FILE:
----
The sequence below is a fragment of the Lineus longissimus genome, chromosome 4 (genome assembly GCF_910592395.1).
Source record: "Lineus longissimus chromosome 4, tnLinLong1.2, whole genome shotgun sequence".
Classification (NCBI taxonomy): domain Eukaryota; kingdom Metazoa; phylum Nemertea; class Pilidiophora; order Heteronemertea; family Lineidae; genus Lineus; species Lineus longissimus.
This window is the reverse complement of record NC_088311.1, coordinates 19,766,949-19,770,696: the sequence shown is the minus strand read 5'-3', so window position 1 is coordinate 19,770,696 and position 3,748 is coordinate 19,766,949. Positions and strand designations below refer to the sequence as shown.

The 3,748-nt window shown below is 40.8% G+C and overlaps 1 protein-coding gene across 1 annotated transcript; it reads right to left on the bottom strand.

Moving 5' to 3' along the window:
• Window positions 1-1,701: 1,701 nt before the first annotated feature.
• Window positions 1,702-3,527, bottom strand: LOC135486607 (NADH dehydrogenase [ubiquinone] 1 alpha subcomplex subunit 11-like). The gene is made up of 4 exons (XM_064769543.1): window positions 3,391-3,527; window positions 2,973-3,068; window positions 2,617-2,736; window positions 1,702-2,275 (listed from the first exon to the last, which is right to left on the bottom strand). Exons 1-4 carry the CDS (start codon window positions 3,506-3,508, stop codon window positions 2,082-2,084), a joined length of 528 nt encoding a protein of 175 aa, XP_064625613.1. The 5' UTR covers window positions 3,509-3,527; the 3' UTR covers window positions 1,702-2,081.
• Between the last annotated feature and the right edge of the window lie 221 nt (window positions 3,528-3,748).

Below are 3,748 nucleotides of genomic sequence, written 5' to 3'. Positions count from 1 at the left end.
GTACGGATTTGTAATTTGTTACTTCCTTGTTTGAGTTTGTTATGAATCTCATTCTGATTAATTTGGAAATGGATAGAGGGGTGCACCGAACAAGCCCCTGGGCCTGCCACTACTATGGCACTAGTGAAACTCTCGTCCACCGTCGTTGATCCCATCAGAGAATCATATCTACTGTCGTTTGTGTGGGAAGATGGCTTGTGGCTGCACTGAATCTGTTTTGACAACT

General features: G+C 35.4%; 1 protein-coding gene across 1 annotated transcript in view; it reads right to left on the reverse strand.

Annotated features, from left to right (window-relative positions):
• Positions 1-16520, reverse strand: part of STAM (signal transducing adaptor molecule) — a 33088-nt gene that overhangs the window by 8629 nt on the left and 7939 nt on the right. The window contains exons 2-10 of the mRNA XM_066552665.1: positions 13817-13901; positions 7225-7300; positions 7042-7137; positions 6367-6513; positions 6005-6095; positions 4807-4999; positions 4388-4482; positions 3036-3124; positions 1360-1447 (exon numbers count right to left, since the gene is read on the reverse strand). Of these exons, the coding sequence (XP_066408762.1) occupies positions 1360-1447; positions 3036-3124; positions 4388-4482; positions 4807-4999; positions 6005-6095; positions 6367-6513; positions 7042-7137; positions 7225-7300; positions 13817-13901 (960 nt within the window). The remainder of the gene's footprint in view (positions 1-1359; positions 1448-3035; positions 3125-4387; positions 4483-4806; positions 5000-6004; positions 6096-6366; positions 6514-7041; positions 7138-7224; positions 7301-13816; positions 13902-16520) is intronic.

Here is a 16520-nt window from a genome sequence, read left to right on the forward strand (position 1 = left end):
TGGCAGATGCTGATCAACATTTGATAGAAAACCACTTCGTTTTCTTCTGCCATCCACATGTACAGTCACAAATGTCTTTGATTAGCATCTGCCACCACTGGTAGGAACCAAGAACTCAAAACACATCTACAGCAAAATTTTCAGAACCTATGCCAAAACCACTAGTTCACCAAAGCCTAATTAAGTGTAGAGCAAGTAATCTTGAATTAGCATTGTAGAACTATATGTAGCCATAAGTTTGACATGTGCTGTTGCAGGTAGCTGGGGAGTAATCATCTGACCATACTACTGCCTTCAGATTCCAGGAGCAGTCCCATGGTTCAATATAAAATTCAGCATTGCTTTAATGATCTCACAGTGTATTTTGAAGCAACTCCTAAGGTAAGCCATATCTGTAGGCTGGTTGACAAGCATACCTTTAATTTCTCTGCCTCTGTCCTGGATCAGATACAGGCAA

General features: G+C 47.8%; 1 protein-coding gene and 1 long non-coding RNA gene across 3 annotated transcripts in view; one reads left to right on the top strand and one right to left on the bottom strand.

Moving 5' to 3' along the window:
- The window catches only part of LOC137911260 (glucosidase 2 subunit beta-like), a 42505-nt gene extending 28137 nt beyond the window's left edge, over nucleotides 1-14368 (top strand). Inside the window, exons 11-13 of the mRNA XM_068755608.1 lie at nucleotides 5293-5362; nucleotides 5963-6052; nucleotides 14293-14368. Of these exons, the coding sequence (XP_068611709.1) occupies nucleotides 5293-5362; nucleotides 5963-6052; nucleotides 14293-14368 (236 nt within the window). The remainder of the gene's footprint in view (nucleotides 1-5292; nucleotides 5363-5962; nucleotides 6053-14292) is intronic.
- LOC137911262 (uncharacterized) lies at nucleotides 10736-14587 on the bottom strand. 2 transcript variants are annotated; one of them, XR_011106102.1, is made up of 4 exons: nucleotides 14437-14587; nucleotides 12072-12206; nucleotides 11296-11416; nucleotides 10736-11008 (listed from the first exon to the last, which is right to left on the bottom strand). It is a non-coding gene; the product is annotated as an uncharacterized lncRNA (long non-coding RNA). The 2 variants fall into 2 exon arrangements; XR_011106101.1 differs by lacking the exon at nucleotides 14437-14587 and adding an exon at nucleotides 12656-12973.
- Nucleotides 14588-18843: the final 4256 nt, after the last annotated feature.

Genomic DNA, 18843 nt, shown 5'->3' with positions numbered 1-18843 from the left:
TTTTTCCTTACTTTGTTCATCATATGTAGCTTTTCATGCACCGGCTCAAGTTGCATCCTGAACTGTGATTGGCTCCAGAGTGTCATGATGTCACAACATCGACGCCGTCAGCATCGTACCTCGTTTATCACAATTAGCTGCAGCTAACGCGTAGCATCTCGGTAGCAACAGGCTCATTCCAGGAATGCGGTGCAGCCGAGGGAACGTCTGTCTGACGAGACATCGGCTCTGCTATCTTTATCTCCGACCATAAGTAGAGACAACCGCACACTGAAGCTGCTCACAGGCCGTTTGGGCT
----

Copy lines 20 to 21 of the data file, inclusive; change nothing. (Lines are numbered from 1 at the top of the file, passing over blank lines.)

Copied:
- LOC137911262 (uncharacterized) lies at nucleotides 10736-14587 on the bottom strand. 2 transcript variants are annotated; one of them, XR_011106102.1, is made up of 4 exons: nucleotides 14437-14587; nucleotides 12072-12206; nucleotides 11296-11416; nucleotides 10736-11008 (listed from the first exon to the last, which is right to left on the bottom strand). It is a non-coding gene; the product is annotated as an uncharacterized lncRNA (long non-coding RNA). The 2 variants fall into 2 exon arrangements; XR_011106101.1 differs by lacking the exon at nucleotides 14437-14587 and adding an exon at nucleotides 12656-12973.
- Nucleotides 14588-18843: the final 4256 nt, after the last annotated feature.